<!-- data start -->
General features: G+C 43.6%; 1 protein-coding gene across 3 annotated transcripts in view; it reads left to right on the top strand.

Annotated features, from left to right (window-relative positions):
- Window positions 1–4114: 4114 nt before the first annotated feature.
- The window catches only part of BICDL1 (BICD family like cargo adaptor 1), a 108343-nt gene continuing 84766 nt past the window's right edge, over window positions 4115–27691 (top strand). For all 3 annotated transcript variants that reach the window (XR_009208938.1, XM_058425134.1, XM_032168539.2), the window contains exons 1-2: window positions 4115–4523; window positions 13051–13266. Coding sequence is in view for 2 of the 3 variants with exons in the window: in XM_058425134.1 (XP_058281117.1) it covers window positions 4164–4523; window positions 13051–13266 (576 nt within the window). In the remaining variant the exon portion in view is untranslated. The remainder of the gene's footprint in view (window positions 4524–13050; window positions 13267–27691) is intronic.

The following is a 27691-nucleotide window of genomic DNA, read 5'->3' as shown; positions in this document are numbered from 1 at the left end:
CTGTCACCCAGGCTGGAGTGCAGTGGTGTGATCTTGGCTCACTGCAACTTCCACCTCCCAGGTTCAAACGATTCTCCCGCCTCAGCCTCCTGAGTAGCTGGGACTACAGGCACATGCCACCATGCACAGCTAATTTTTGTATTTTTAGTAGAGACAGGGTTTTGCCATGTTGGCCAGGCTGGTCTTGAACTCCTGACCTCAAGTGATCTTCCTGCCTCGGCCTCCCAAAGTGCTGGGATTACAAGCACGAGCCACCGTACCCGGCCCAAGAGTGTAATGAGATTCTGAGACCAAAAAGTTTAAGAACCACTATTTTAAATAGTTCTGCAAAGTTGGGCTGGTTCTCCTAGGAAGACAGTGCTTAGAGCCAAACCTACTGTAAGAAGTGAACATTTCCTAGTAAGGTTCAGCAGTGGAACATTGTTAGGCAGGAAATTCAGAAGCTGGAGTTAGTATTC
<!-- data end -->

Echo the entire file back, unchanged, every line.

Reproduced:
General features: G+C 43.6%; 1 protein-coding gene across 3 annotated transcripts in view; it reads left to right on the top strand.

Annotated features, from left to right (window-relative positions):
- Window positions 1–4114: 4114 nt before the first annotated feature.
- The window catches only part of BICDL1 (BICD family like cargo adaptor 1), a 108343-nt gene continuing 84766 nt past the window's right edge, over window positions 4115–27691 (top strand). For all 3 annotated transcript variants that reach the window (XR_009208938.1, XM_058425134.1, XM_032168539.2), the window contains exons 1-2: window positions 4115–4523; window positions 13051–13266. Coding sequence is in view for 2 of the 3 variants with exons in the window: in XM_058425134.1 (XP_058281117.1) it covers window positions 4164–4523; window positions 13051–13266 (576 nt within the window). In the remaining variant the exon portion in view is untranslated. The remainder of the gene's footprint in view (window positions 4524–13050; window positions 13267–27691) is intronic.

The following is a 27691-nucleotide window of genomic DNA, read 5'->3' as shown; positions in this document are numbered from 1 at the left end:
CTGTCACCCAGGCTGGAGTGCAGTGGTGTGATCTTGGCTCACTGCAACTTCCACCTCCCAGGTTCAAACGATTCTCCCGCCTCAGCCTCCTGAGTAGCTGGGACTACAGGCACATGCCACCATGCACAGCTAATTTTTGTATTTTTAGTAGAGACAGGGTTTTGCCATGTTGGCCAGGCTGGTCTTGAACTCCTGACCTCAAGTGATCTTCCTGCCTCGGCCTCCCAAAGTGCTGGGATTACAAGCACGAGCCACCGTACCCGGCCCAAGAGTGTAATGAGATTCTGAGACCAAAAAGTTTAAGAACCACTATTTTAAATAGTTCTGCAAAGTTGGGCTGGTTCTCCTAGGAAGACAGTGCTTAGAGCCAAACCTACTGTAAGAAGTGAACATTTCCTAGTAAGGTTCAGCAGTGGAACATTGTTAGGCAGGAAATTCAGAAGCTGGAGTTAGTATTC